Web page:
Celtic’s width was coming from Izaguirre and Wilson, who both had tremendous games and indeed Commons’ goal came from an Izaguirre pass (albeit deflected) into the path of Joe Ledley, who’s cutback was swept in by an expertly late (and free) arriving Commons.
If it wasn’t planned before the goal, Smith immediately changed up:
This is a case where personnel impacts play more than formation, as on paper there isn’t a huge deal between 4-5-1 and the original 4-4-1-1. In fact on the attack Rangers looked more like 4-3-3 but it’s the centre that made the difference and stemmed the imperious hooped tide. Davis replaced Diouf who took up left-wing (with Naismith going right) and instead of a striker type player being asked to contribute to a midfield battle, Davis actually favours this position and his more natural instincts shone through. Meanwhile Diouf (and Naismith’s) speed and trickery were suited to the wing in a classic Smith counter-attack shape.
Red card changes shape – but not flow of game
Walter Smith’s quick thinking restructure put the brakes on Celtic running away with things, and furthermore swung the momentum back in Ranger’s favour. Jelavic was finally getting the service he had hoped for, but some poor defending, a swift counter-attack and even worse goalkeeping resulted in Rangers not only taking the lead once more but knocking Celtic down to 10 men with only 40 minutes played.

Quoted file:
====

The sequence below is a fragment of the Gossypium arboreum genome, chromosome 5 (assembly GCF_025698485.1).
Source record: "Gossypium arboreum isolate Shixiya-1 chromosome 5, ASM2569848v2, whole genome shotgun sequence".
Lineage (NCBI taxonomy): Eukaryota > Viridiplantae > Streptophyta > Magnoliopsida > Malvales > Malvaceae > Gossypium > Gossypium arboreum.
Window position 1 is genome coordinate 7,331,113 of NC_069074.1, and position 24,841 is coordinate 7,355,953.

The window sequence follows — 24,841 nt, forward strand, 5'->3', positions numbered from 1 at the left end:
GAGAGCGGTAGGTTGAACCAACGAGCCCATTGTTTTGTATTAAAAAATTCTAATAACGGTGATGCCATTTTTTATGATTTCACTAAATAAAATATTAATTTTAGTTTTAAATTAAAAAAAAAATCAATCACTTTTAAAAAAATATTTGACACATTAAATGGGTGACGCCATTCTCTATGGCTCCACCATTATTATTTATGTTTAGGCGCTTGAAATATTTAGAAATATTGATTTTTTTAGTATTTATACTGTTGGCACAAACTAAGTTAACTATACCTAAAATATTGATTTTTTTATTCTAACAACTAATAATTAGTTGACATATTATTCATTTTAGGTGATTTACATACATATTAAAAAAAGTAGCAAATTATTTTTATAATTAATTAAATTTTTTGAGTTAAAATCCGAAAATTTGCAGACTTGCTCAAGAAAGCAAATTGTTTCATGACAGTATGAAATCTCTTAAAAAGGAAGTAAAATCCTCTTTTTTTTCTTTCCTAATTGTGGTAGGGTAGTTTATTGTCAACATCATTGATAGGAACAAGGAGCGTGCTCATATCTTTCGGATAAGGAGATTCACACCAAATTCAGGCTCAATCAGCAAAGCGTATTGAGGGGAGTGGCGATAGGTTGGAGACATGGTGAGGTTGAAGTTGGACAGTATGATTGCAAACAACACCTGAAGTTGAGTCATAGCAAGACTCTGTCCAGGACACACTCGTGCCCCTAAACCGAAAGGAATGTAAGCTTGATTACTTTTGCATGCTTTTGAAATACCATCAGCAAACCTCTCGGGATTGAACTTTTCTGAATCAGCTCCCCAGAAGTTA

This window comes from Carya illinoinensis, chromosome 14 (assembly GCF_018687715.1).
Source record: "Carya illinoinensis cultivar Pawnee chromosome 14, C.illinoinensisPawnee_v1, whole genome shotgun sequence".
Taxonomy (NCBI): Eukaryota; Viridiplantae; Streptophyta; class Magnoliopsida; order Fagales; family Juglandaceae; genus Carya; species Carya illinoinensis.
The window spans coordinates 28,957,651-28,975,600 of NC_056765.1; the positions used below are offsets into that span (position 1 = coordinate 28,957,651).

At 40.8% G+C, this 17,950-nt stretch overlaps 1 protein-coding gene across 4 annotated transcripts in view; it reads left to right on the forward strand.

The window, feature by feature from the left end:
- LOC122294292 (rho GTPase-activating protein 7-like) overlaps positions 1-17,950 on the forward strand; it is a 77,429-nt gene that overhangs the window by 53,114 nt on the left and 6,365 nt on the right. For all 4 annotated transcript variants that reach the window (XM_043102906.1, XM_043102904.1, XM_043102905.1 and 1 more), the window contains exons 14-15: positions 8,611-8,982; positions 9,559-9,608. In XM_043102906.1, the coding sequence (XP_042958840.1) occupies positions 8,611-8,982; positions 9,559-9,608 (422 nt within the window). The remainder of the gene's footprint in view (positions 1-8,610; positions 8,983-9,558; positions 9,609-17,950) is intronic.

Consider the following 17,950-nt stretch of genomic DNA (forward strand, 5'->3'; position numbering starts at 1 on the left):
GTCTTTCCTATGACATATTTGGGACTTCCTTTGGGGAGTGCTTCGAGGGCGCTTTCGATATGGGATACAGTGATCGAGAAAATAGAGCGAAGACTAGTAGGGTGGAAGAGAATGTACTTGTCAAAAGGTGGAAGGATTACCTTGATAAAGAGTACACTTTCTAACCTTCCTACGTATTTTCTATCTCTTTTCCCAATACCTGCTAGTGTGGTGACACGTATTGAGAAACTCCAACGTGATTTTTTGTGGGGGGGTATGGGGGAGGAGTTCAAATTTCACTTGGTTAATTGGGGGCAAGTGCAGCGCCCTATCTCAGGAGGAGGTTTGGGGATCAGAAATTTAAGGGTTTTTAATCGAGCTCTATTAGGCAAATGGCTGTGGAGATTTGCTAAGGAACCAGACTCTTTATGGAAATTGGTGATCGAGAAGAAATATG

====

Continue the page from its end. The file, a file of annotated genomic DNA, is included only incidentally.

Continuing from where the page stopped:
On this occasion it was a stone wall penalty and card albeit Naismith did ‘play for it’ in that he left a trailing leg anticipating the keepers slide. But if Frazer Forster pulled out of contact it would not only have been seriously embarrassing, but a yellow card for the winger. Alas Forster steamed in and like Naismith’s knee had to take the red on the chin – straightforward and no complaints.
To widespread (unwarranted) bemusement it was goalscorer Commons who took the hit for the team and was replaced by Lukasz Zaluska. And while Commons influence was increasing, he was the only real disposable player. In a 4-4-1-1 when the player behind the striker is removed, the shape doesn’t have to change at all and so Celtic were able to cope reasonably well.
But after a mini spell of blue dominance, strangely the sending off had a double effect – yet again subduing perhaps a complacent Rangers but also injecting a sense of urgency in the Celtic side. Individually there were just more commited performers wearing green and white, with the full-backs in particular putting in mammoth shifts dominating an entire flank each.
This allowed Ledley and Brown to come inside, so while the “3rd” man in the centre was sacrificed, the full-backs overlapped (providing width) allowing the wide midfield men to get involved in the central battle.
Ambitious Lennon chases second equaliser
In fact with Ledley and Brown coming in so central, Lennon was able to gamble on removing Kayal (strangely a regular removal on the hour) in favour of striker Georgios Samaras, who enjoyed such a marvelous game last time round. He was always sure to feature, especially on the counter given January’s heroics but tends to be less effective when trying to unlock a deep, stubborn defence.
Ledley, Brown and Ki continued to run the centre, the latter in particular central to keeping possession. But with a man down how could Celtic continue to operate with 3 in the centre? Where was Rangers’ overlap or advantage?